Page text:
Fourth pillar: Economy and Industry

The group argues that Europe should dare to develop its own industrial strategy, much better leverage private and public investment. It calls for a major investment focus on key industries of the future and key enabling technologies (KETs), which will create local jobs, favour new services, modernise the EU economies and enhance their competitive advantage. To increase their growth potential, a major step is the achievement of the Single market. The Digital single market and the Energy Union will contribute, but it will be far from sufficient, CIVICO writes. A “common industrial policy” is advocated that should be targeted to areas such as transport, renewable energy, digital skills and platforms, health sector, and cultural and creative industries.

Fifth pillar: Fiscal and Financial

The group advocates that the financial and banking system would re-direct savings to some large, strategic, and European scale investment priorities. It says that stronger capacity is needed for public investment to act as a catalyst of this large scale private investment at both European and national levels. A budget for the Eurozone is considered necessary, to be used for different purposes, from allowing automatic stabilisation in case of asymmetric shocks to refugee integration.

Sixth pillar: Social

New social rights and freedoms must be reinvented to enable all European citizens to cope with change while counting on basic security throughout their lives, CIVICO writes. It adds that the Social Pillar must ensure all those working, whatever kind of job or sector, can count a clear labour contract with fundamental rights as well as access to social protection.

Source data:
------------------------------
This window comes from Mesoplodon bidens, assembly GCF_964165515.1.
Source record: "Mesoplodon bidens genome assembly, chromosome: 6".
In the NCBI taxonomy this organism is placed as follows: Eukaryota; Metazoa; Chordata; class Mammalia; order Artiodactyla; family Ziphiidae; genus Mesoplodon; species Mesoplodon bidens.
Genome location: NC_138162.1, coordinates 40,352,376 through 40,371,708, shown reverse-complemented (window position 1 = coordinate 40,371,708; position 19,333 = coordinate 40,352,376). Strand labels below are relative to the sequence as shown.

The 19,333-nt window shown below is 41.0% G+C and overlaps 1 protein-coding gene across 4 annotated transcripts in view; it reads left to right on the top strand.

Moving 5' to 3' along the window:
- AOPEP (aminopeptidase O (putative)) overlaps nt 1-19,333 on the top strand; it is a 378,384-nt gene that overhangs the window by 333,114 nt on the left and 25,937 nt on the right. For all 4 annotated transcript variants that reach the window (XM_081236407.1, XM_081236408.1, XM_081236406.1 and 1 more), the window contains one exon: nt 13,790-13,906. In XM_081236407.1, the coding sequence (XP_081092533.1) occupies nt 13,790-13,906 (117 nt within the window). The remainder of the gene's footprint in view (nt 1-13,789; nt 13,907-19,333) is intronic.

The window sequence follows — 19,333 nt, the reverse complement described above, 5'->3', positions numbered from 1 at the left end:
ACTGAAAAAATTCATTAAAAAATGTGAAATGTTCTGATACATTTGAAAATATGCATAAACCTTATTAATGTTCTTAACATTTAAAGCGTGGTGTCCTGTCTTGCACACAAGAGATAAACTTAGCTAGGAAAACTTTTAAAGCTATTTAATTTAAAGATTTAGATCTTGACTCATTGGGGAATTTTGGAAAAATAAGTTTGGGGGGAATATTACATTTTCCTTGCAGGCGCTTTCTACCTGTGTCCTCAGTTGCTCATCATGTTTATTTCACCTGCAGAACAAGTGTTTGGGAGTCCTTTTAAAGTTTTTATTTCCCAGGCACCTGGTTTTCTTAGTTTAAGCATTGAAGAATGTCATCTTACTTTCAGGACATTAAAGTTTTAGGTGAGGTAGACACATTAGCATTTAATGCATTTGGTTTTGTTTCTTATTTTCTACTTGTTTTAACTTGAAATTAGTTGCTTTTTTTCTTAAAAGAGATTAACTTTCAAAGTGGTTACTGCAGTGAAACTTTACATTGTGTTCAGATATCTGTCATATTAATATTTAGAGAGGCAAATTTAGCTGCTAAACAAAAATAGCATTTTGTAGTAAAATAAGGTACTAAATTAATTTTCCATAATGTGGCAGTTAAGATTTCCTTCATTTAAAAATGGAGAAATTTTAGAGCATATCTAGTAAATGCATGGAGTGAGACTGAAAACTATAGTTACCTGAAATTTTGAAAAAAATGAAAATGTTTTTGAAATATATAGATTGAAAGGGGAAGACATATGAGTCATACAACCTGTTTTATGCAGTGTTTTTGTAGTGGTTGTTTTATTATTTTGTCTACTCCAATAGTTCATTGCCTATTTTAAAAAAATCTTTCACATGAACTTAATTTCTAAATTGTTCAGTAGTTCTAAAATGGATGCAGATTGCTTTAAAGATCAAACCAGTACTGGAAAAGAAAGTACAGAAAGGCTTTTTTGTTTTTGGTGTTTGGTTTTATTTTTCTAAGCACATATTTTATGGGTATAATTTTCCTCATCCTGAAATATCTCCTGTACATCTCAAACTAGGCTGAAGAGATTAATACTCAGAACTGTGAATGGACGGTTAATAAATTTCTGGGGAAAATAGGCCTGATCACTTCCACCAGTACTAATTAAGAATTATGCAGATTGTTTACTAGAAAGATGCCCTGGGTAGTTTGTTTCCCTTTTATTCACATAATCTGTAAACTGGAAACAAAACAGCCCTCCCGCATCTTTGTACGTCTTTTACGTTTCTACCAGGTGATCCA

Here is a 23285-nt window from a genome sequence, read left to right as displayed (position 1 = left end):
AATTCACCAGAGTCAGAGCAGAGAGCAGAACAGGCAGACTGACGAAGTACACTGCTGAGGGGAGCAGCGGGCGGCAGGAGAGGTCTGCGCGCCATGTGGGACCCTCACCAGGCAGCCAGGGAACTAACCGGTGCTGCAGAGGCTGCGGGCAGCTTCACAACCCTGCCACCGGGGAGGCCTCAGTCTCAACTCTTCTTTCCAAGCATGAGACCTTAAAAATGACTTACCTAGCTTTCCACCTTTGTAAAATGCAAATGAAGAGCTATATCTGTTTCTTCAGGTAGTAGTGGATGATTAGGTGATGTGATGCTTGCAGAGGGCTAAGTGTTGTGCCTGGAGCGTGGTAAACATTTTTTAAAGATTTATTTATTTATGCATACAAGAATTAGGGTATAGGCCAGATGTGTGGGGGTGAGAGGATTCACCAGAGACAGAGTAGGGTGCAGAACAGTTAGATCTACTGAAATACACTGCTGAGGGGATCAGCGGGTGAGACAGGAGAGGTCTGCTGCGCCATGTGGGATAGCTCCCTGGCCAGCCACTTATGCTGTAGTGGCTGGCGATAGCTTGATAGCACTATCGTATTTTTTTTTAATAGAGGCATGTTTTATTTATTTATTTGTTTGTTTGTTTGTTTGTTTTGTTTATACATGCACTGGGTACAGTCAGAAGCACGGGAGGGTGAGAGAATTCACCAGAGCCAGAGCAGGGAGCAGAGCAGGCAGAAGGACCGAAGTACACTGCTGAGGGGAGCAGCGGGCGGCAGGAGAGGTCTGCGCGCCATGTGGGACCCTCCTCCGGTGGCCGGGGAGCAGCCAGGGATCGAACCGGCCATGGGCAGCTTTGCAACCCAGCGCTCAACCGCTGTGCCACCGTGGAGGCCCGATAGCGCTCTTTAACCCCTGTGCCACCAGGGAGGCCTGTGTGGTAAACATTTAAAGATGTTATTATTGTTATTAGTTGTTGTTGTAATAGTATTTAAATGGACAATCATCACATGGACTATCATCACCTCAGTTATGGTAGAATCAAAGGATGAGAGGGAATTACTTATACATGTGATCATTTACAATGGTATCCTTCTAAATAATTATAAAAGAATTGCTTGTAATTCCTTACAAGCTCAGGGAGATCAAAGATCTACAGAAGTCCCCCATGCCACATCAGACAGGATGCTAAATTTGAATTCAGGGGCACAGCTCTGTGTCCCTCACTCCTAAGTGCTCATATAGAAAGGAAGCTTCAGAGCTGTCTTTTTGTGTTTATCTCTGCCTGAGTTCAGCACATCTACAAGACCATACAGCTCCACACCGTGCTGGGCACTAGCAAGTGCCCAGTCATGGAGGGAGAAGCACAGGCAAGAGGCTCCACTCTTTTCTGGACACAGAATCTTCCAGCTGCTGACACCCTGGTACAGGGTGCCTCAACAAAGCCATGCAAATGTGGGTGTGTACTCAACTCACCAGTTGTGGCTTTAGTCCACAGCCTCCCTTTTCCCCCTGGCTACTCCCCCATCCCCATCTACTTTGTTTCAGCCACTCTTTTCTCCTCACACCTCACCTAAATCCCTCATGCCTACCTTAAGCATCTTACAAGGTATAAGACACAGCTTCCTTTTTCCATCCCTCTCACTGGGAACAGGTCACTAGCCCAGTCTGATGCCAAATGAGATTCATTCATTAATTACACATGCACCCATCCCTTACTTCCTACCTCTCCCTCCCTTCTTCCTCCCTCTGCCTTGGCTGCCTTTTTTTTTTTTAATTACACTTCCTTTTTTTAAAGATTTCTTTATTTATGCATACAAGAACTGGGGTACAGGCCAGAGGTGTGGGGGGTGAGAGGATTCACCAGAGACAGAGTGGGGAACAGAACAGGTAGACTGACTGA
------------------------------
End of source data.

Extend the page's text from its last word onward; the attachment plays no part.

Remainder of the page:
Seventh pillar: Foreign affairs, security and migration

The group argues that in a world of unpredictability and uncertainty, the EU needs to combine soft power to hard power – hard power conditioning the impact of soft power – and achieve consequently a U-turn in Security and Defence. They propose that a Security and Defence Union be established, as well as a robust European Defence Force, as well as a European Defence Fund. On migration, CIVICO proposes an effective European Asylum policy, managed by an agency capable of relocating asylum applicants according to targets.

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Asked by euractiv.com if he could name a few short term measures which could capture public attention, Guillaume Klossa, the CIVICO-Europa initiator, said:

“I can see five actions with symbolic power: Erasmus for high school students, bank account insurance against another financial crisis, audiovisual co-productions competing with Netflix, a strategy for the sustainability of European media, and discussion about artificial intelligence and robots.”

MEP Maria João Rodrigues (S&D group) said that the group aimed at promoting its proposals with the citizens and the media.

Nicolas Schmit, minister of labour, employment and immigration of Luxembourg (from the Luxembourg Socialist Workers’ Party), who spoke in a personal capacity, regretted that in its recent presentation of the five scenarios for the future of the EU, the Commission took a “very technocratic” approach.

He called the CIVICO paper a “manifesto” to be put to the attention of all citizens and decision-makers.